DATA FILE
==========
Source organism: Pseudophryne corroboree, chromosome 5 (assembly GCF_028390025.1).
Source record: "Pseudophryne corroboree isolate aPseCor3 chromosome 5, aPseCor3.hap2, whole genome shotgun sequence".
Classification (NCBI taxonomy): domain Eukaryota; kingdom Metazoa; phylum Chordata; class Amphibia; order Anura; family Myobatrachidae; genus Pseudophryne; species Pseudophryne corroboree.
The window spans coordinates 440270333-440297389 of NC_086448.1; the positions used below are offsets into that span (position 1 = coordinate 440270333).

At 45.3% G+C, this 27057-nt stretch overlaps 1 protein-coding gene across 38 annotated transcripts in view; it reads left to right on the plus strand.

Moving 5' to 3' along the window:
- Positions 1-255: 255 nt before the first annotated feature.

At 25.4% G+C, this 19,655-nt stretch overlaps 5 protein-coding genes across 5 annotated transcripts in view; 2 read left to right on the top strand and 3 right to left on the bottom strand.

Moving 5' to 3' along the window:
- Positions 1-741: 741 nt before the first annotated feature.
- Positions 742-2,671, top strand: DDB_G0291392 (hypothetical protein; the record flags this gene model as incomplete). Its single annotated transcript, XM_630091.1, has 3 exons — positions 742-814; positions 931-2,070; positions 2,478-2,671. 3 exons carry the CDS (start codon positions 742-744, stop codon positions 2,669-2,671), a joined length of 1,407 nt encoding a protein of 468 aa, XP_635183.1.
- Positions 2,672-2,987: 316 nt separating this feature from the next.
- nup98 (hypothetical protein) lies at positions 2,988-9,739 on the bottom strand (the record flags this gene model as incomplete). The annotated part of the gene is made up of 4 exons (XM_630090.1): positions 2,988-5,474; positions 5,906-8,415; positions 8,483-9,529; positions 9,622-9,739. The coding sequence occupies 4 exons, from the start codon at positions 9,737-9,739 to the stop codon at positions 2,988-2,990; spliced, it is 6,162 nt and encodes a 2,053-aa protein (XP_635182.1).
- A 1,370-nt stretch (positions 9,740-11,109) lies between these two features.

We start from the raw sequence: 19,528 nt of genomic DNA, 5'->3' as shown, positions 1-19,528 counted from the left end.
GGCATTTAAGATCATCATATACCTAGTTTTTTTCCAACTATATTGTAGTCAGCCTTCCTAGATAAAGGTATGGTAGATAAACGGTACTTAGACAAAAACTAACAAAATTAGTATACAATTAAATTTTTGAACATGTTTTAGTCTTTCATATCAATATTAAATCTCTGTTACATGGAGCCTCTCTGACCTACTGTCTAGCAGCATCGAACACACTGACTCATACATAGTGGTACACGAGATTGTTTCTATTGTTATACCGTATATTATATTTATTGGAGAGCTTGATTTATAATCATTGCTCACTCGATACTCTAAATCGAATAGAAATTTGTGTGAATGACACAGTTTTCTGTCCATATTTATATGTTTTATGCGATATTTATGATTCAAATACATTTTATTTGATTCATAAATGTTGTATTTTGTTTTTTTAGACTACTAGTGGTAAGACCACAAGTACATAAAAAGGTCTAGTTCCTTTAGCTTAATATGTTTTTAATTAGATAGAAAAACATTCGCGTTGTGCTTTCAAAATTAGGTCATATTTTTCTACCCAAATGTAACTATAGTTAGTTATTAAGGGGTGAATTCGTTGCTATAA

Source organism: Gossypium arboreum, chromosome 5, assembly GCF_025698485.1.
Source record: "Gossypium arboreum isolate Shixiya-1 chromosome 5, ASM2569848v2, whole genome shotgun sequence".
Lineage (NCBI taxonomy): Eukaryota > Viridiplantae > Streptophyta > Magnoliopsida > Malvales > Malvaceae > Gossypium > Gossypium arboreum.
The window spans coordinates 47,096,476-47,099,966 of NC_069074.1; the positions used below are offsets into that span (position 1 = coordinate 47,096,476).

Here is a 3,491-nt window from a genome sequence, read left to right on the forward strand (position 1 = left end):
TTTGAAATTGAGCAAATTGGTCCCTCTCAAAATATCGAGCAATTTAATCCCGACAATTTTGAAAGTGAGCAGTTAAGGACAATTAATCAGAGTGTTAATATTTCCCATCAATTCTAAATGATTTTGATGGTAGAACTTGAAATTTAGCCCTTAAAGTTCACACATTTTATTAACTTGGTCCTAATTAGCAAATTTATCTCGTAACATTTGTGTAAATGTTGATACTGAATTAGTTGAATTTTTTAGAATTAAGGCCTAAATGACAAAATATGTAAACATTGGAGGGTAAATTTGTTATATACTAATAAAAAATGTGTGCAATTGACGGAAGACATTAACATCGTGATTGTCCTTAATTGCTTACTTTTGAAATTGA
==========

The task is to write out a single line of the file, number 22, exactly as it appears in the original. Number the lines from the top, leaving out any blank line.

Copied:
TTTGAAATTGAGCAAATTGGTCCCTCTCAAAATATCGAGCAATTTAATCCCGACAATTTTGAAAGTGAGCAGTTAAGGACAATTAATCAGAGTGTTAATATTTCCCATCAATTCTAAATGATTTTGATGGTAGAACTTGAAATTTAGCCCTTAAAGTTCACACATTTTATTAACTTGGTCCTAATTAGCAAATTTATCTCGTAACATTTGTGTAAATGTTGATACTGAATTAGTTGAATTTTTTAGAATTAAGGCCTAAATGACAAAATATGTAAACATTGGAGGGTAAATTTGTTATATACTAATAAAAAATGTGTGCAATTGACGGAAGACATTAACATCGTGATTGTCCTTAATTGCTTACTTTTGAAATTGA